Other affiliations: Indian Institutes of Technology
Bio: C. Sujatha is an academic researcher from Indian Institute of Technology Madras. The author has contributed to research in topics: Vibration & Finite element method. The author has an hindex of 13, co-authored 55 publications receiving 661 citations. Previous affiliations of C. Sujatha include Indian Institutes of Technology.
Papers published on a yearly basis
TL;DR: In this paper, a half car model with magnetorheological dampers is modelled by the modified Bouc-Wen model and the MR damper performance is sought to be improved by suitable choice of input currents to the levels of performance of an active suspension based on H ∞ control without and with preview.
TL;DR: In this article, the authors describe the problems concerning turbine rotor blade vibration that seriously impact the structural integrity of a developmental aero gas turbine, where the blades are fabricated from nickel base super alloy through directionally solidified investment casting process.
TL;DR: In this article, a multilayered feed forward neural network trained with supervised Error Back Propagation technique and an unsupervised Adaptive Resonance Theory-2 (ART2) based neural network were used for automatic detection/diagnosis of localized defects in ball bearings.
TL;DR: In this paper, a semi-active suspension with a Magnetorheological (MR) damper is considered. But the MR damper's parameters are determined optimally using a multi-objective optimization technique Non-dominated Sorting Genetic Algorithm II.
TL;DR: In this article, a simple closed-form expression for free vibration response, valid for both lightly and heavily damped beams, is formulated, and a detailed investigation of the cancellations of free responses is carried out.
•18 Jun 2012
TL;DR: In this paper, the authors present an experimental platform called PRONOSTIA, which enables testing, verifying and validating methods related to bearing health assessment, diagnostic and prognostic, which are performed under constant and/or variable operating conditions.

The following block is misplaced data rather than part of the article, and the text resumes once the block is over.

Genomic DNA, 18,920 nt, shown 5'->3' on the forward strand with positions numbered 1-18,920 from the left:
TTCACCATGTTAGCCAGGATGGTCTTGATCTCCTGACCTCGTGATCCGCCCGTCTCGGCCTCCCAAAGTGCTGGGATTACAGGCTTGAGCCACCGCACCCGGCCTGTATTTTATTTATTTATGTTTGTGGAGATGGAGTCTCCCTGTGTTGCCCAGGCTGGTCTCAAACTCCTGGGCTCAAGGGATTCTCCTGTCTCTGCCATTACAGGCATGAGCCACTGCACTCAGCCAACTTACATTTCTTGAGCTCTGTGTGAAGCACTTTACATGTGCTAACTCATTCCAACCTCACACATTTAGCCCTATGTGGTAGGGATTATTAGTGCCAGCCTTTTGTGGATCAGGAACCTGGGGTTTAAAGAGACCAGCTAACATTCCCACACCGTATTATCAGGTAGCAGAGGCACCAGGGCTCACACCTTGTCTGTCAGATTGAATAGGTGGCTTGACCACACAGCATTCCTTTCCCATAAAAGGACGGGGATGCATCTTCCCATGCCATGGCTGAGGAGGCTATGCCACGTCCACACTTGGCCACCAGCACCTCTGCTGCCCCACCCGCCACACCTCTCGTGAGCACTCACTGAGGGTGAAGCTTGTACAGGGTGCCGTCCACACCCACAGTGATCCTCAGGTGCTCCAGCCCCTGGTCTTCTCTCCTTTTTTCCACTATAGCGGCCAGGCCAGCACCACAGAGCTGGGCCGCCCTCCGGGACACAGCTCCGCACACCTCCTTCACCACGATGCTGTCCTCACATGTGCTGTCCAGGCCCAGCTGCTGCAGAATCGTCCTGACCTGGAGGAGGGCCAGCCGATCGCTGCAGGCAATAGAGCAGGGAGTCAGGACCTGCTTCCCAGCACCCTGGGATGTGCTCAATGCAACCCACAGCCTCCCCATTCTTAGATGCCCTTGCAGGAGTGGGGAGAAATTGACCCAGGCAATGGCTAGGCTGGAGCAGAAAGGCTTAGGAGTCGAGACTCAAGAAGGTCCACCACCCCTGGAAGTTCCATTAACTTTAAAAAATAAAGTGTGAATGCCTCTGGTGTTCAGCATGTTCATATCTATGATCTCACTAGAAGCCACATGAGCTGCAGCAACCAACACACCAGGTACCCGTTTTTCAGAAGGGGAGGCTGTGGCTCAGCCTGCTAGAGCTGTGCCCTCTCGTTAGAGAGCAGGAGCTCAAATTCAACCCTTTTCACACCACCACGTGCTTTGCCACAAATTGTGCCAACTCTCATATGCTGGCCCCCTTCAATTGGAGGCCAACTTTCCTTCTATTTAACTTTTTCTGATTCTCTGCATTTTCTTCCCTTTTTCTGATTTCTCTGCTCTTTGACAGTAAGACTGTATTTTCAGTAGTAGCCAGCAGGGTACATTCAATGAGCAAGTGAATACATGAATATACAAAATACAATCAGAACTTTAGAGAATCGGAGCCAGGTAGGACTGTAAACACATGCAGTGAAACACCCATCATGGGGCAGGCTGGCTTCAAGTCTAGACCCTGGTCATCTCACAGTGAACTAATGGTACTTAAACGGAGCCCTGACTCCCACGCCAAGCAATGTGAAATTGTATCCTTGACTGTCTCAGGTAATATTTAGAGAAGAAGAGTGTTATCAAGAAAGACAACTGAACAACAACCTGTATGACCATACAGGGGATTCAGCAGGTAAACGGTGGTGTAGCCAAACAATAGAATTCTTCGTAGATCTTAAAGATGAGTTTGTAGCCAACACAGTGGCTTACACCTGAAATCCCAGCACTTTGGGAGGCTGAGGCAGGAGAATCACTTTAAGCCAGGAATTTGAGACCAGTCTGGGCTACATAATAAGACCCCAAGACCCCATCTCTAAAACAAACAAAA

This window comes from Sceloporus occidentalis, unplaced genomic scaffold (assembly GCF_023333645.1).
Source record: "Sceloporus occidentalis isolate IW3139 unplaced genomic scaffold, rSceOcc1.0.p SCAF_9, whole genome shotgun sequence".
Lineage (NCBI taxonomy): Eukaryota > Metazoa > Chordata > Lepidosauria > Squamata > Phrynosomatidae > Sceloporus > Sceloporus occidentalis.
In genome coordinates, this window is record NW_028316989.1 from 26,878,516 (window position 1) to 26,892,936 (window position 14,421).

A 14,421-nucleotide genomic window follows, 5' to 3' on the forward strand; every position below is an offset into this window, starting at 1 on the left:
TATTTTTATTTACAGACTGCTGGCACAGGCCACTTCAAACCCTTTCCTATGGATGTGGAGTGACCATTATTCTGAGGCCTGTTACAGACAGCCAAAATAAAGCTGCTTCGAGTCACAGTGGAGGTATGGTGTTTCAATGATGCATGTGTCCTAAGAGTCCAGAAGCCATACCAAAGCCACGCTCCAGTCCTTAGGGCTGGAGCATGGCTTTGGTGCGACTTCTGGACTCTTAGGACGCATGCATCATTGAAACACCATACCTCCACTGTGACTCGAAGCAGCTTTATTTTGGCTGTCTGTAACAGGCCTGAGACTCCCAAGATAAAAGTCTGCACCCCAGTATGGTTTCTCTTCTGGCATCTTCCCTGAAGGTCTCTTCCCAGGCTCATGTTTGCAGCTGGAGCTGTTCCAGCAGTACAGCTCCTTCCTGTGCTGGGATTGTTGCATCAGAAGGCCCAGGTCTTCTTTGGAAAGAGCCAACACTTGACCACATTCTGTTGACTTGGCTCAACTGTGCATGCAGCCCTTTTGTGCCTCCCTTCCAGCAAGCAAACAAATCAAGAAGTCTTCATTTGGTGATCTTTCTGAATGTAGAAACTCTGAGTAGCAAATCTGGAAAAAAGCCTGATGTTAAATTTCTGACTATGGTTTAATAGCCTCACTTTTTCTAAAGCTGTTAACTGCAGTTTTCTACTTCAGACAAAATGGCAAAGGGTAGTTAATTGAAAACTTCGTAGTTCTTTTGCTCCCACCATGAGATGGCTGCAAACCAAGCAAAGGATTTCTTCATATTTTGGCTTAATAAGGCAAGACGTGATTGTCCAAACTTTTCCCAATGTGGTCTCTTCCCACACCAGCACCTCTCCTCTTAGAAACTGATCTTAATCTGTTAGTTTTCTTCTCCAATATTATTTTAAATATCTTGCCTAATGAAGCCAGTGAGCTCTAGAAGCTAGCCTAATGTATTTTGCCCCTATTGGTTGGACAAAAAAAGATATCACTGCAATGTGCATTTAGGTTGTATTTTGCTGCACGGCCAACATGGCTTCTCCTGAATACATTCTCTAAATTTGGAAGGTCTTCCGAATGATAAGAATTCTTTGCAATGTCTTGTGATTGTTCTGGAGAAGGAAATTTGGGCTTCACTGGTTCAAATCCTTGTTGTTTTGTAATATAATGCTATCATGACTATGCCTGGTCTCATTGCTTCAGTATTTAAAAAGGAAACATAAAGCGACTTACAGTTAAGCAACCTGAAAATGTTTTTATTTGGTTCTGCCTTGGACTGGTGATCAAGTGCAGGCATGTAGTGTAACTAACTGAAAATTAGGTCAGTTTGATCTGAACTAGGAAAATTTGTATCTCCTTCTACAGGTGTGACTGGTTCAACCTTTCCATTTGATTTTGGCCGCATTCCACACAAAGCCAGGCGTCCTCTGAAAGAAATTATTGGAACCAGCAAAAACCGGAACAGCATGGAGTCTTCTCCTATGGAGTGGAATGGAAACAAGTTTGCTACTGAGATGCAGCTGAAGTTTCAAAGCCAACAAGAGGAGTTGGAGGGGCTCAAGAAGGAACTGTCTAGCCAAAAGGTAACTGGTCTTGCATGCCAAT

Abstract: This paper deals with the presentation of an experimental platform called PRONOSTIA, which enables testing, verifying and validating methods related to bearing health assessment, diagnostic and prognostic. The choice of bearings is justified by the fact that most of failures of rotating machines are related to these components. Therefore, bearings can be considered as critical as their failure significantly decreases availability and security of machines. The main objective of PRONOSTIA is to provide real data related to accelerated degradation of bearings performed under constant and/or variable operating conditions, which are online controlled. The operating conditions are characterized by two sensors: a rotating speed sensor and a force sensor. In PRONOSTIA platform, the bearing's health monitoring is ensured by gathering online two types of signals: temperature and vibration (horizontal and vertical accelerometers). Furthermore, the data are recorded with a specific sampling frequency which allows catching all the frequency spectrum of the bearing during its whole degradation. Finally, the monitoring data provided by the sensors can be used for further processing in order to extract relevant features and continuously assess the health condition of the bearing. During the PHM conference, a "IEEE PHM 2012 Prognostic Challenge" is organized. For this purpose, a web link to the degradation data is provided to the competitors to allow them testing and verifying their prognostic methods. The results of each method can then be evaluated regarding its capability to accurately estimate the remaining useful life of the tested bearings.